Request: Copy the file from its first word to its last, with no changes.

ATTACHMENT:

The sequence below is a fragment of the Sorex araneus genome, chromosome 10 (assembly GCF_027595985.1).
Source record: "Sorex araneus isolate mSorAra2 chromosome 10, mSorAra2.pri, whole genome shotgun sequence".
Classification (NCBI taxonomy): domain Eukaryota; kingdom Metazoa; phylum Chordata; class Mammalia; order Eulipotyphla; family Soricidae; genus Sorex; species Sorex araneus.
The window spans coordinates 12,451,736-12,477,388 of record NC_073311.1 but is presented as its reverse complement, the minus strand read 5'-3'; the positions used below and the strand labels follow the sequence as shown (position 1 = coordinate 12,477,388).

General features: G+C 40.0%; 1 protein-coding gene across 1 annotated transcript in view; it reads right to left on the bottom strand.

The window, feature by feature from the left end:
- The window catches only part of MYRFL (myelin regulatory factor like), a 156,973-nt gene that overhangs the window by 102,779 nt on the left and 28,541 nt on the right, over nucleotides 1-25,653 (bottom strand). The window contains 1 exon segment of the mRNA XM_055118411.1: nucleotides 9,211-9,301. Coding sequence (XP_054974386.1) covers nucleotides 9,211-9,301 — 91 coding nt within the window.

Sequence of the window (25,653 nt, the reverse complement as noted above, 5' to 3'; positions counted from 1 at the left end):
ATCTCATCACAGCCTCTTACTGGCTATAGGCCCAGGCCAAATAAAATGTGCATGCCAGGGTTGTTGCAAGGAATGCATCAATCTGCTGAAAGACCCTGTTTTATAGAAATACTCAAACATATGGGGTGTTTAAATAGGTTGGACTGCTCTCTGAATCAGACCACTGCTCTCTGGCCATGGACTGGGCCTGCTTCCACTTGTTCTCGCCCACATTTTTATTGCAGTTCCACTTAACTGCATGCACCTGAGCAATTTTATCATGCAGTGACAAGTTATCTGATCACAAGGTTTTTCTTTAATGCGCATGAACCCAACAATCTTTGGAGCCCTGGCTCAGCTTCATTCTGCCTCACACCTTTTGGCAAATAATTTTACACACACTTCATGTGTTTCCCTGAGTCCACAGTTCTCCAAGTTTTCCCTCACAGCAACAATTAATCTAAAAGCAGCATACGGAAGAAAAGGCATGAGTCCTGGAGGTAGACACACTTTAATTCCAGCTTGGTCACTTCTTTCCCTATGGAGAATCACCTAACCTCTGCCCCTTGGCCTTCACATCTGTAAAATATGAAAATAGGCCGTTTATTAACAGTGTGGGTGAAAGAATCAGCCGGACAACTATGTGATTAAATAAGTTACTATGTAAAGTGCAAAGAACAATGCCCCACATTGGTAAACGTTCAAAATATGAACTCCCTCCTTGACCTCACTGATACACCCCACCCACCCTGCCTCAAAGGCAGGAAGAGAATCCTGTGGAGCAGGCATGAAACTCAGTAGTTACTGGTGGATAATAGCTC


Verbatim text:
The sequence below is a fragment of the Sorex araneus genome, chromosome 10 (assembly GCF_027595985.1).
Source record: "Sorex araneus isolate mSorAra2 chromosome 10, mSorAra2.pri, whole genome shotgun sequence".
Classification (NCBI taxonomy): domain Eukaryota; kingdom Metazoa; phylum Chordata; class Mammalia; order Eulipotyphla; family Soricidae; genus Sorex; species Sorex araneus.
The window spans coordinates 12,451,736-12,477,388 of record NC_073311.1 but is presented as its reverse complement, the minus strand read 5'-3'; the positions used below and the strand labels follow the sequence as shown (position 1 = coordinate 12,477,388).

General features: G+C 40.0%; 1 protein-coding gene across 1 annotated transcript in view; it reads right to left on the bottom strand.

The window, feature by feature from the left end:
- The window catches only part of MYRFL (myelin regulatory factor like), a 156,973-nt gene that overhangs the window by 102,779 nt on the left and 28,541 nt on the right, over nucleotides 1-25,653 (bottom strand). The window contains 1 exon segment of the mRNA XM_055118411.1: nucleotides 9,211-9,301. Coding sequence (XP_054974386.1) covers nucleotides 9,211-9,301 — 91 coding nt within the window.

Sequence of the window (25,653 nt, the reverse complement as noted above, 5' to 3'; positions counted from 1 at the left end):
ATCTCATCACAGCCTCTTACTGGCTATAGGCCCAGGCCAAATAAAATGTGCATGCCAGGGTTGTTGCAAGGAATGCATCAATCTGCTGAAAGACCCTGTTTTATAGAAATACTCAAACATATGGGGTGTTTAAATAGGTTGGACTGCTCTCTGAATCAGACCACTGCTCTCTGGCCATGGACTGGGCCTGCTTCCACTTGTTCTCGCCCACATTTTTATTGCAGTTCCACTTAACTGCATGCACCTGAGCAATTTTATCATGCAGTGACAAGTTATCTGATCACAAGGTTTTTCTTTAATGCGCATGAACCCAACAATCTTTGGAGCCCTGGCTCAGCTTCATTCTGCCTCACACCTTTTGGCAAATAATTTTACACACACTTCATGTGTTTCCCTGAGTCCACAGTTCTCCAAGTTTTCCCTCACAGCAACAATTAATCTAAAAGCAGCATACGGAAGAAAAGGCATGAGTCCTGGAGGTAGACACACTTTAATTCCAGCTTGGTCACTTCTTTCCCTATGGAGAATCACCTAACCTCTGCCCCTTGGCCTTCACATCTGTAAAATATGAAAATAGGCCGTTTATTAACAGTGTGGGTGAAAGAATCAGCCGGACAACTATGTGATTAAATAAGTTACTATGTAAAGTGCAAAGAACAATGCCCCACATTGGTAAACGTTCAAAATATGAACTCCCTCCTTGACCTCACTGATACACCCCACCCACCCTGCCTCAAAGGCAGGAAGAGAATCCTGTGGAGCAGGCATGAAACTCAGTAGTTACTGGTGGATAATAGCTC